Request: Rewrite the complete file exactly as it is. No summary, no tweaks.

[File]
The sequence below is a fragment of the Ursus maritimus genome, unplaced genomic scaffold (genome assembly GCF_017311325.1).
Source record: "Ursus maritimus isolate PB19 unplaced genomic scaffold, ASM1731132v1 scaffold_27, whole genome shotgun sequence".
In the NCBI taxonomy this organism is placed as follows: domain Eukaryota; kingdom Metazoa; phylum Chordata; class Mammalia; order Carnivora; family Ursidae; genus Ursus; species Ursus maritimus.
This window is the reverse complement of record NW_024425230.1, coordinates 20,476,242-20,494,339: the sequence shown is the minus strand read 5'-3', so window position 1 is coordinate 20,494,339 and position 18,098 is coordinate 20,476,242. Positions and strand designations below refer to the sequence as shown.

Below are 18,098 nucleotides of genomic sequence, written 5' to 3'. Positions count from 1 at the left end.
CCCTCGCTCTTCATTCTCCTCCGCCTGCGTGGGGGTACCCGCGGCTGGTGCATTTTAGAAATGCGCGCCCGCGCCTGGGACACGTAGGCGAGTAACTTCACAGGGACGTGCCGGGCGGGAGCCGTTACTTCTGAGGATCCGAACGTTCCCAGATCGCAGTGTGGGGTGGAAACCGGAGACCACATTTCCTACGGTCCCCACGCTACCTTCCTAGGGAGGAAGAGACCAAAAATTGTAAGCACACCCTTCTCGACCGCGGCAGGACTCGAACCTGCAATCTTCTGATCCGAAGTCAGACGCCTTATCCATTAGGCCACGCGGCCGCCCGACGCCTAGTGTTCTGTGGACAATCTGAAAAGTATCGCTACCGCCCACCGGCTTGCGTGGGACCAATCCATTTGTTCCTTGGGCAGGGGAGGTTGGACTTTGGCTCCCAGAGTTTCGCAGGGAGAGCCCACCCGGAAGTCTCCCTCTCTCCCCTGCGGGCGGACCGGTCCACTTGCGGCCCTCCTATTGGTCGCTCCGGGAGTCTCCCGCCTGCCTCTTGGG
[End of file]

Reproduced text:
The sequence below is a fragment of the Ursus maritimus genome, unplaced genomic scaffold (genome assembly GCF_017311325.1).
Source record: "Ursus maritimus isolate PB19 unplaced genomic scaffold, ASM1731132v1 scaffold_27, whole genome shotgun sequence".
In the NCBI taxonomy this organism is placed as follows: domain Eukaryota; kingdom Metazoa; phylum Chordata; class Mammalia; order Carnivora; family Ursidae; genus Ursus; species Ursus maritimus.
This window is the reverse complement of record NW_024425230.1, coordinates 20,476,242-20,494,339: the sequence shown is the minus strand read 5'-3', so window position 1 is coordinate 20,494,339 and position 18,098 is coordinate 20,476,242. Positions and strand designations below refer to the sequence as shown.

Below are 18,098 nucleotides of genomic sequence, written 5' to 3'. Positions count from 1 at the left end.
CCCTCGCTCTTCATTCTCCTCCGCCTGCGTGGGGGTACCCGCGGCTGGTGCATTTTAGAAATGCGCGCCCGCGCCTGGGACACGTAGGCGAGTAACTTCACAGGGACGTGCCGGGCGGGAGCCGTTACTTCTGAGGATCCGAACGTTCCCAGATCGCAGTGTGGGGTGGAAACCGGAGACCACATTTCCTACGGTCCCCACGCTACCTTCCTAGGGAGGAAGAGACCAAAAATTGTAAGCACACCCTTCTCGACCGCGGCAGGACTCGAACCTGCAATCTTCTGATCCGAAGTCAGACGCCTTATCCATTAGGCCACGCGGCCGCCCGACGCCTAGTGTTCTGTGGACAATCTGAAAAGTATCGCTACCGCCCACCGGCTTGCGTGGGACCAATCCATTTGTTCCTTGGGCAGGGGAGGTTGGACTTTGGCTCCCAGAGTTTCGCAGGGAGAGCCCACCCGGAAGTCTCCCTCTCTCCCCTGCGGGCGGACCGGTCCACTTGCGGCCCTCCTATTGGTCGCTCCGGGAGTCTCCCGCCTGCCTCTTGGG